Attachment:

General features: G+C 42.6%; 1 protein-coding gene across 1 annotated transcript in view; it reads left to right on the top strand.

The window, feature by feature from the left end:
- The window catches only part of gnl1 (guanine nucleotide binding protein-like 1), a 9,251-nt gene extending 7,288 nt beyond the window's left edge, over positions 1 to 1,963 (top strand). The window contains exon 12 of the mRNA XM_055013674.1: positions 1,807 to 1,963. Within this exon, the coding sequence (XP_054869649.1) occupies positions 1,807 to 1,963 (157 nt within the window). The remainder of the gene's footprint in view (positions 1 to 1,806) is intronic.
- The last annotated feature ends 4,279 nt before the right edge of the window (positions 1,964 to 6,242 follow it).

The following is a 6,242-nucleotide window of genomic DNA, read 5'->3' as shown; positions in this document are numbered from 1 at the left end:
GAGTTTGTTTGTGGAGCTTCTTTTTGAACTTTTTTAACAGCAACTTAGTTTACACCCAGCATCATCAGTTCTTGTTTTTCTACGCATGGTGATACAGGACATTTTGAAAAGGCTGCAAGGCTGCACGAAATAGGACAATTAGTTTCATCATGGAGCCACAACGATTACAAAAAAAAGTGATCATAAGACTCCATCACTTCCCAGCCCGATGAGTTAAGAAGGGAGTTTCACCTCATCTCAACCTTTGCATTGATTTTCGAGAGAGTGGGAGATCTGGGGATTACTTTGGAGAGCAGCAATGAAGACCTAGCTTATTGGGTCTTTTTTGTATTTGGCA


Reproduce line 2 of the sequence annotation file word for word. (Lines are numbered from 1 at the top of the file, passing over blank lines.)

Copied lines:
The window, feature by feature from the left end: